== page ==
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The remaining items on this disc are two earlier pieces: Collage über BACH and Symphony No 3. Now, in one way this is a bold move. Rather than being offered well-known works in a similar style to Tabula Rasa, we are given the chance to explore further; to retrace the steps that the composer himself took on his long, and often discouraging musical journey.

Collage über BACH, sees him emerging from his serialist period, and the piece sounds what it is: an experiment -- a necessary piece in the jigsaw of his development. It could be a minor work by Lutoslawski. It could be, and indeed is, a minor work by Arvo Pärt. Symphony No 3 is a more expansive, more fully developed piece which emerged from a protracted period of study of chant and early polyphony. Pärt himself has referred to it as a 'joyous piece of music' but not 'the end of my despair and my search', and it certainly has its moments. However, even at its best this symphony feels like a thoughtful and imaginative pastiche of its sources [listen -- track 8, 0:00-1:15]: a rather grander version of something like Poulenc's take on Arbeau's dances from Orchesographie. And, at its least successful, timpani bang away bombastically and the music starts to sound like the sound-track of a pseudo-mediaeval film, complete with Tony Curtis in a tin suit of armour. The best moments are those given to the brass, which take the role of the human voice, raised in praise.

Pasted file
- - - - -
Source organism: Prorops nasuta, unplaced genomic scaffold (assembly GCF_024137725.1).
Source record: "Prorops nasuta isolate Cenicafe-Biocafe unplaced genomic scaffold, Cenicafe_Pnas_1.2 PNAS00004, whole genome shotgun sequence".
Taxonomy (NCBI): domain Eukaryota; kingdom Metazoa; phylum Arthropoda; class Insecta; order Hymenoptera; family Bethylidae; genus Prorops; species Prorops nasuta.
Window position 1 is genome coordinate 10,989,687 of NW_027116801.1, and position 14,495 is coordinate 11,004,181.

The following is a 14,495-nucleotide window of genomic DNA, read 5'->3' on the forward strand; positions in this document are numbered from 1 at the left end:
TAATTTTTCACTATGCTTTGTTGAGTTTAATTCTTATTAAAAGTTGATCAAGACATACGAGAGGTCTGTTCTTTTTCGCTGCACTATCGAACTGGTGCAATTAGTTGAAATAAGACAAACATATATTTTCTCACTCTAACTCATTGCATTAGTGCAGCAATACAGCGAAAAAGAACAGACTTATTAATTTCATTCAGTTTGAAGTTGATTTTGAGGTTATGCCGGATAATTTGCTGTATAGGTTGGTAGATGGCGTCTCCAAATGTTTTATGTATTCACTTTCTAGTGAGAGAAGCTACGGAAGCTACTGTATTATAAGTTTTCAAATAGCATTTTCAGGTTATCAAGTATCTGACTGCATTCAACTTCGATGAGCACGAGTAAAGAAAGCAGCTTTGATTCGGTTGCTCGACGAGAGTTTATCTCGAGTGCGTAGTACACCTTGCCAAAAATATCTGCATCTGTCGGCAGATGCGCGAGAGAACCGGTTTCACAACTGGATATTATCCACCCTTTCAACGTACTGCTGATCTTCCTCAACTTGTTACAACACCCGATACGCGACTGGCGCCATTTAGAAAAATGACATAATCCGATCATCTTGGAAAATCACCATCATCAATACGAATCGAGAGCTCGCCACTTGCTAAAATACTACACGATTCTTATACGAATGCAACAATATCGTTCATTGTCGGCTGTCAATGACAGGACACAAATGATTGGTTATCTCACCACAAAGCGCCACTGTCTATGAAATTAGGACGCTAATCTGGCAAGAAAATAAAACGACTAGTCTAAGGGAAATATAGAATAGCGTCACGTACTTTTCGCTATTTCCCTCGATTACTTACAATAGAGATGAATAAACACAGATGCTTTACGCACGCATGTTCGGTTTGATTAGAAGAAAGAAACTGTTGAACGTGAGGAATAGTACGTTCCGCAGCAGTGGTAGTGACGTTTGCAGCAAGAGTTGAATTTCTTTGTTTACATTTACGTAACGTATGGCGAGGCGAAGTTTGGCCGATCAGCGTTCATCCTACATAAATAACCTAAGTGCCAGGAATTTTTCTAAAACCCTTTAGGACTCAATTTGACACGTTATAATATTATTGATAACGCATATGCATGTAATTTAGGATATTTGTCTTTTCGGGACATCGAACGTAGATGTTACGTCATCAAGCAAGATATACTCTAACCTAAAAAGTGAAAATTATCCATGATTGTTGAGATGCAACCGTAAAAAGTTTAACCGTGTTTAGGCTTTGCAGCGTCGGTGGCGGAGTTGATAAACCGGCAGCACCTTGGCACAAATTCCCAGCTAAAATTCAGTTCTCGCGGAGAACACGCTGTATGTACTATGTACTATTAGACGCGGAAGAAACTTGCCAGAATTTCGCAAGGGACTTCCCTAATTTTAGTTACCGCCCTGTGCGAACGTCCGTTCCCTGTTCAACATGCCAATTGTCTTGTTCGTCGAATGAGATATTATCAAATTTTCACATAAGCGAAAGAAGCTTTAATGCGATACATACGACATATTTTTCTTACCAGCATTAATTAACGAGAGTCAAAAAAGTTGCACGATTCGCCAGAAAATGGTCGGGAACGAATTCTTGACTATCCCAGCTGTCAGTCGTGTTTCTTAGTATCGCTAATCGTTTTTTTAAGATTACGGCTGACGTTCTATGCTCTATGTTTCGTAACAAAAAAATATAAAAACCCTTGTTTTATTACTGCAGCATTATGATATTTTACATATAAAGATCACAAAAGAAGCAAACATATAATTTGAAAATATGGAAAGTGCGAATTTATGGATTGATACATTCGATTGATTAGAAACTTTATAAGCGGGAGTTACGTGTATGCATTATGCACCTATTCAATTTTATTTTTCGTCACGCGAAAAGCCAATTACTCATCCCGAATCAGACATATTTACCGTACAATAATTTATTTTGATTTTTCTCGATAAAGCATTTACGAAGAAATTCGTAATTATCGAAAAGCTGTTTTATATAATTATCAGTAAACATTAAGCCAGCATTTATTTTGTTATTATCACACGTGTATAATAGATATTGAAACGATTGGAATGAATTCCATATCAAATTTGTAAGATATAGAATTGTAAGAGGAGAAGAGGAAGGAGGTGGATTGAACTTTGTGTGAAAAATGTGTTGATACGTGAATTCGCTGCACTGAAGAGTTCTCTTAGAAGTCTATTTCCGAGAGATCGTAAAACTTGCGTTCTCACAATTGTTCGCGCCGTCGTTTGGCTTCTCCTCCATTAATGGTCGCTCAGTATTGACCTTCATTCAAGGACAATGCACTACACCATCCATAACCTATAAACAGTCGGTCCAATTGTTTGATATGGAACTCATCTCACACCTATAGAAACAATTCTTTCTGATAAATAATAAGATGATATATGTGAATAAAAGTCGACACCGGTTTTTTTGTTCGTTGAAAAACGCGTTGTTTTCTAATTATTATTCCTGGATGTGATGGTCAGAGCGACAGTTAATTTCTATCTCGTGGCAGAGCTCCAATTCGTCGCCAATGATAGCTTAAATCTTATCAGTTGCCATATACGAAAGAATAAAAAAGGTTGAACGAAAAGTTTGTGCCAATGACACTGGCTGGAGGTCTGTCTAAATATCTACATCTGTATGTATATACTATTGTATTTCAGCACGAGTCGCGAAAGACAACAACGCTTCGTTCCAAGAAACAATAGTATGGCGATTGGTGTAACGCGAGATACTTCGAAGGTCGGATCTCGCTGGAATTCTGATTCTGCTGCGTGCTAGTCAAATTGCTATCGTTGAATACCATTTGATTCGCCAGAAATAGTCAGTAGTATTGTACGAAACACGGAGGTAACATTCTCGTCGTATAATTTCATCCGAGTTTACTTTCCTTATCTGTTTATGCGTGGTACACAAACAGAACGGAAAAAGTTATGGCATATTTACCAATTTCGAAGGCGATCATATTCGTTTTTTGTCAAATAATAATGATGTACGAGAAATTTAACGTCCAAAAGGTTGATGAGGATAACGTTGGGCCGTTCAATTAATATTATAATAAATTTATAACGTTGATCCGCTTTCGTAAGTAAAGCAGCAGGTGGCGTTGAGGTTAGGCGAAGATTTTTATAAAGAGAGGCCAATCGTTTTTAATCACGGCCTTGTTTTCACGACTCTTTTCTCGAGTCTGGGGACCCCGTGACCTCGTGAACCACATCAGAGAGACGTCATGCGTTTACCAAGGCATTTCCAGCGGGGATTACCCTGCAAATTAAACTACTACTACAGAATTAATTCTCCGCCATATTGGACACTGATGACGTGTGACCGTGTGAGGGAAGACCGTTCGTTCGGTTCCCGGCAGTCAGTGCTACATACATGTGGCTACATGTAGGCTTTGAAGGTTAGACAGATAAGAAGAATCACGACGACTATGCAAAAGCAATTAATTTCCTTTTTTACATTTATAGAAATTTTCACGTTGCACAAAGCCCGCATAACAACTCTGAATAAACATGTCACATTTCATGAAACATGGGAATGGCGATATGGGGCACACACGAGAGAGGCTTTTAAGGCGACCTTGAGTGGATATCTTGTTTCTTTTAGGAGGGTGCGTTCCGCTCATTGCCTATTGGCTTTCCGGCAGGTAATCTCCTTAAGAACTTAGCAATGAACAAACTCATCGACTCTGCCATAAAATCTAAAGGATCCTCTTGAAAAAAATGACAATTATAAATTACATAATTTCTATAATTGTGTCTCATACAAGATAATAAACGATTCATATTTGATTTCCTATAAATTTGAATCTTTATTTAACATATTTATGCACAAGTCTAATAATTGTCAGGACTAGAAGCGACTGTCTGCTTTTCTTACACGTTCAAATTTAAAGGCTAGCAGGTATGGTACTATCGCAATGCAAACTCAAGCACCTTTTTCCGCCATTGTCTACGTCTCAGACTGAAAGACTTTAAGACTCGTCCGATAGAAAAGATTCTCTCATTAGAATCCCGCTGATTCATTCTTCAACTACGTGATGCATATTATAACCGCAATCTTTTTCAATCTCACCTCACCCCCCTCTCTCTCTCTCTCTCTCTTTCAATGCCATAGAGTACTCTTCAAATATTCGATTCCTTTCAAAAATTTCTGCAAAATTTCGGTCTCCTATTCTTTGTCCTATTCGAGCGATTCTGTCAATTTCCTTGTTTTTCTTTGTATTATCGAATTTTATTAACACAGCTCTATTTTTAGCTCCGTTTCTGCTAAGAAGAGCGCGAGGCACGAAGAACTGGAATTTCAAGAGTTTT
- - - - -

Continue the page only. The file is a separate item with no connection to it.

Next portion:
And that's it. Three pieces, the best at the beginning; and the whole thing adding up to just over fifty minutes' music -- a notably abstemious piece of programming for the usually generous Naxos. The booklet notes too are short, and also dry and over-technical. These may seem carping criticisms; after all, you don't have to part with much money. But the whole thing seems to me to be a piece of well-intentioned misjudgment. Somehow the didactic has overwhelmed the aesthetic. It may be a good idea to educate us, so we understand more of Pärt's musical development, but I suspect that those who want to listen to Tabula Rasa will find the other pieces unsatisfying. They are, in a sense, juvenilia, whatever the composer's chronological age when writing them; curiosity pieces to play your friends as part of a quiz.

That said, you may wish to sample early Pärt. And even if you don't, at its bargain price I have to admit that this CD could well be worth the getting for Tabula Rasa alone [listen -- track 1, 8:42-9:47].

Copyright © 4 January 2004 Rex Harley, Cardiff UK


Arvo Pärt: Orchestral Works

8.554591 DDD Stereo 52'18" 2000 HNH International Ltd

Ulster Orchestra; Takuo Yuasa, conductor; Leslie Hatfield, violin; Rebecca Hirsch, violin

Tabula Rasa; Collage über BACH; Symphony No 3


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